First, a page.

Prior to joining Instagram, Ms. Levine served as vice president of global public policy for Facebook, where she "grew the policy team, which manages Facebook’s relationship with governments and responds to privacy laws and regulation, from fewer than a dozen people to more than a hundred." The article goes on to state that "once Ms. Levine moved over to Instagram at the beginning of 2015, she dove in with the creation of a formal budget, giving the company a comprehensive view of its spending for the first time. She also pushed to expand the Instagram partnerships team, which manages the app’s relationship with public figures, publishers and others to ensure that they continued to flock to Instagram. She helped hire influential figures such as Eva Chen, former editor of Lucky magazine, to oversee its fashion ties, and Lauren Wirtzer-Seawood, who led Beyonce’s digital strategy, to run music partnerships."

The article details Ms. Levine's path to success at Instagram. Click here to read the full story. 

Northeast Ohio Parent published an article in April highlighting "Ways Kids in Northeast Ohio are Learning to Help the Environment." The story highlights various local organizations that are working to preserve our environment with the support of kids. Laurel's Outdoor Pre-Primary School, which educates students age 3-5 outside year-round regardless of the weather, is detailed in the article. The piece focuses on how students develop an immense respect for living things, learn about habitats and ecosystems, and develop a stewardship and understanding of environmental responsibility through composting and recycling.

Audrey Elszasz, Outdoor Pre-Primary teacher and Outdoor Education Specialist at Laurel, is quoted in the story saying “above all, they learn to understand the human impact on the Earth and discover how we can interact with nature and do no harm. These students develop such a love for the planet and learn to think about how to always do right by it.”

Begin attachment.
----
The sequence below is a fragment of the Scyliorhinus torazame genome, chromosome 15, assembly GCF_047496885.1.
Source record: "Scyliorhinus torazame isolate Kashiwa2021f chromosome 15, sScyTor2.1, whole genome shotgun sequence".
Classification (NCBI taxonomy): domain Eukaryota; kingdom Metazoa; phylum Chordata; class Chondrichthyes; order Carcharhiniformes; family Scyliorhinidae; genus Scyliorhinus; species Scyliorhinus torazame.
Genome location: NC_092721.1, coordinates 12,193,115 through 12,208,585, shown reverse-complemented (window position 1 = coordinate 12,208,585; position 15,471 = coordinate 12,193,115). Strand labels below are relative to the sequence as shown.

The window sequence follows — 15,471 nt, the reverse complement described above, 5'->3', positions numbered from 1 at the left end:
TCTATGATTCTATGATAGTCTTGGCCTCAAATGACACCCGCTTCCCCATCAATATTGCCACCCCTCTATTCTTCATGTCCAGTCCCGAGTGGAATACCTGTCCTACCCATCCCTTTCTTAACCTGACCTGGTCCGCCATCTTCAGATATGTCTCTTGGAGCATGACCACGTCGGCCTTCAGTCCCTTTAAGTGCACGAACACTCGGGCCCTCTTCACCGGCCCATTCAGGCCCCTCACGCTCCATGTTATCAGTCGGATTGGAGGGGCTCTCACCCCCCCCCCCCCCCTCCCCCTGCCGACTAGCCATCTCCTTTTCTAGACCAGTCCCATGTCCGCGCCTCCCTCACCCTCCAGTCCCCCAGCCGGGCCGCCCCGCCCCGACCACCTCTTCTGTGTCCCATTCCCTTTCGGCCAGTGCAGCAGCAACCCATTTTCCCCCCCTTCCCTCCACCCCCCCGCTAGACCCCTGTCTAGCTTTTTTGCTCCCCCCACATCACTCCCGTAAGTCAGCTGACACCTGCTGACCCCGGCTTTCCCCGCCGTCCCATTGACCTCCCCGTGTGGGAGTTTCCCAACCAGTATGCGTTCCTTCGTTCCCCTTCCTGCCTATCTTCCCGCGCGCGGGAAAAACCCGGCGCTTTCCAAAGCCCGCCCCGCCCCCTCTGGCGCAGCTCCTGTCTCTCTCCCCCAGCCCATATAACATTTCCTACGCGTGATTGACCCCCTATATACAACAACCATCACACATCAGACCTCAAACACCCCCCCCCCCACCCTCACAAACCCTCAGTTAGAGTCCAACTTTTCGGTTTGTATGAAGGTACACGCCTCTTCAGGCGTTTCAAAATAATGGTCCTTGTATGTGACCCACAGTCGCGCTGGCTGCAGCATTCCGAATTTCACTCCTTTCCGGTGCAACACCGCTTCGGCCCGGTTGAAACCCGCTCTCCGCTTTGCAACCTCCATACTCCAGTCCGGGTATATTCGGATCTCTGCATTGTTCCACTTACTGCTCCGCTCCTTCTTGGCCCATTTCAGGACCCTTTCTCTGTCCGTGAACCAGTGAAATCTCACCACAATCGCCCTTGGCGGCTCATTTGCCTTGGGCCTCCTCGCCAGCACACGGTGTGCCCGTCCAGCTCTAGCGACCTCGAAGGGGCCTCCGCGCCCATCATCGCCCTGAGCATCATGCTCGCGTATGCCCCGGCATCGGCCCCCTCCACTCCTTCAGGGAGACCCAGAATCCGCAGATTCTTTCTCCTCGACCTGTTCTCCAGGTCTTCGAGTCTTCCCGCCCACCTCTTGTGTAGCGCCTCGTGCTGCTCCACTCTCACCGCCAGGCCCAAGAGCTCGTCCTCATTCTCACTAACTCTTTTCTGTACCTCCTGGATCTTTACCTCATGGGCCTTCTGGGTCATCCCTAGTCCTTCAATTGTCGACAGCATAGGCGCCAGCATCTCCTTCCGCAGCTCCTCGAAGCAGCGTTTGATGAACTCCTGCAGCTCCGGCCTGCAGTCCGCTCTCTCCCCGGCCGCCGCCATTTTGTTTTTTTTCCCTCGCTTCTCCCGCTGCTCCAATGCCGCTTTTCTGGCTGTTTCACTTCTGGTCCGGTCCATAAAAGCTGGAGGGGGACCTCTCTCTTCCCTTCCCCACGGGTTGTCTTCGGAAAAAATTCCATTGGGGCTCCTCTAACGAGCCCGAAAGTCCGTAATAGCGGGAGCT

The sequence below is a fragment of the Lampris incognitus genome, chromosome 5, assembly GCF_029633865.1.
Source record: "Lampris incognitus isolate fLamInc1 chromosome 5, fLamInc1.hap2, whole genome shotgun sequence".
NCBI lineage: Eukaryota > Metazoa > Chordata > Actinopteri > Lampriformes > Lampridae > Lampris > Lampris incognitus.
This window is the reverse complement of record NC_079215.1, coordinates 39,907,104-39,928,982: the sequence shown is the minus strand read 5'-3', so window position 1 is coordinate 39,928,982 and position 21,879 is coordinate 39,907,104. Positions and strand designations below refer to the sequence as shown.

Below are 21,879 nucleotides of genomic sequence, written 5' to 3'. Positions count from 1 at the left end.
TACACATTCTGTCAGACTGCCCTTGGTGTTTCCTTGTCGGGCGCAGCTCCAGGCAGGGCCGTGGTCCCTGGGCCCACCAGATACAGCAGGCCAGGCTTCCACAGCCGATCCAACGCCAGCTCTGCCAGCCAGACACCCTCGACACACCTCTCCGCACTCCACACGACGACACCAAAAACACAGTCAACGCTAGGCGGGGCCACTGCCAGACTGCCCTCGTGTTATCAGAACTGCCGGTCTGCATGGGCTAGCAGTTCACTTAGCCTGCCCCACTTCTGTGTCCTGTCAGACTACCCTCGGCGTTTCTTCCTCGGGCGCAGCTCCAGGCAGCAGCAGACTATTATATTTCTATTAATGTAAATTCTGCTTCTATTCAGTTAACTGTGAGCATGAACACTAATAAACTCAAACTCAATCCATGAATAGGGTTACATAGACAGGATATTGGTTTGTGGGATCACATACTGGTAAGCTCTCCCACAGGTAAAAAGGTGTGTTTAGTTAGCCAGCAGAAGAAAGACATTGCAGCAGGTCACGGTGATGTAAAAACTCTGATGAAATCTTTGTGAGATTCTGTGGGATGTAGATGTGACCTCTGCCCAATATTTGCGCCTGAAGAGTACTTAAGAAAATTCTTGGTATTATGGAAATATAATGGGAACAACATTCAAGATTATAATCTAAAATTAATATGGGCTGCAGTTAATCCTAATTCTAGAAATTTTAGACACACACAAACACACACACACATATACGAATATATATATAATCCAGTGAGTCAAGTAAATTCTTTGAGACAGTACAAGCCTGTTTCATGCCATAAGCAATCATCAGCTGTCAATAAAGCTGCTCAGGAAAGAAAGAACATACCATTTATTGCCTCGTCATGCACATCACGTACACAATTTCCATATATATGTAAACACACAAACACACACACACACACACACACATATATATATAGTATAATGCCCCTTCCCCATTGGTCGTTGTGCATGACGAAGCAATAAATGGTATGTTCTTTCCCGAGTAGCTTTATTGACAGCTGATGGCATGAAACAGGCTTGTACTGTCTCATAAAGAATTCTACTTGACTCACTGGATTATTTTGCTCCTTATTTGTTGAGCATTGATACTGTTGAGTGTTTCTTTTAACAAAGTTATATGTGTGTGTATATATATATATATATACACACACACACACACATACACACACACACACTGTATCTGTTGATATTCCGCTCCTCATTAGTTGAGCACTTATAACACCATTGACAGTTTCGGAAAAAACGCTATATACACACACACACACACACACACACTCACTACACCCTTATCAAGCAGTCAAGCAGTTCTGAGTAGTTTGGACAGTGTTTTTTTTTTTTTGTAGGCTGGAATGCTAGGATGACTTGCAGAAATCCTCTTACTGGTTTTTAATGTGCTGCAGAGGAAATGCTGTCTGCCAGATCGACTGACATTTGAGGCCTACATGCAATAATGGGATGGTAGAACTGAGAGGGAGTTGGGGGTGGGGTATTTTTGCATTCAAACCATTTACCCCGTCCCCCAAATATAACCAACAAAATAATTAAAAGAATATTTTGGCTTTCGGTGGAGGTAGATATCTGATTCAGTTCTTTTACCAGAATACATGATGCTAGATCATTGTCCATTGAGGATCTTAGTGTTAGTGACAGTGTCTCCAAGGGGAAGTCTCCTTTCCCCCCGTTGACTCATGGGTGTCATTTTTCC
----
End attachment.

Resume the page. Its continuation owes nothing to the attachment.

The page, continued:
Laurel parent Rebecca Coley says her daughter’s experiences with the program include “hiking to base camp and traversing down challenging terrain, being independent and excited to put on her gear and get muddy, catching salamanders with her bare hands, and investigating animal tracks.”

 

Laurel School was pleased to host Frank Bruni, New York Times Op-Ed columnist and author, on April 6. Mr. Bruni spoke to Laurel parents, faculty, staff, trustees and local alumnae on the college admissions mania and how where you go to college does not define you. The talk, based on his best-selling book, Where You Go Is Not Who You'll Be: An Antidote to the College Admissions Mania, was a lively one attended by more than 250 people. 

Your Teen Magazine had a chance to speak with Mr. Bruni prior to his talk at Laurel and the resulting Q&A, titled How to Pick a College And Other Great Advice from Author Frank Bruni, which highlights the bias of early decision, recent changes in financial aid, open-mindedness and more. In this Q&A, Mr. Bruni states that "Education is about so very much more than the onramp to college or than college itself. It’s an ongoing, all-encompassing, lifelong thing."  

Currents also highlighted the talk in their May 18 issue in an article titled, "Frank Bruni Works to Dispel Myths About College Admissions Process."

Laurel Eighth Grader Isabella (Izzy) A. '21 competed in the 2017 Ohio K-12 Chinese Speech and Essay Contest on April 8, 2017 at Cleveland State University. This annual competition is held for elementary, middle and high school students from Ohio. During the competition, students compete by either composing an essay or giving a speech in Chinese on a selected topic. The contestants are judged by experienced Chinese language teachers, and prizes are awarded during a ceremony at the end of the contests. Izzy competed among 22 students in the intermediate level for Grades 6-8 and placed second in her category! Congratulations to Izzy on this well-earned honor.  

 

A recent EdSurge article titled "What Would Happen if Learning in School Became More Like Working at a Startup?" highlights the abundance of startup and entrepreneurial programs springing up in and around K-12 schools across the country. The article states that "Successful students, like startups, are those who are resilient, constantly absorbing new information and challenging their assumptions. What’s more, an entrepreneurial culture, carefully scaffolded, can help schools transform and unlock learning in ways that more traditional coursework cannot."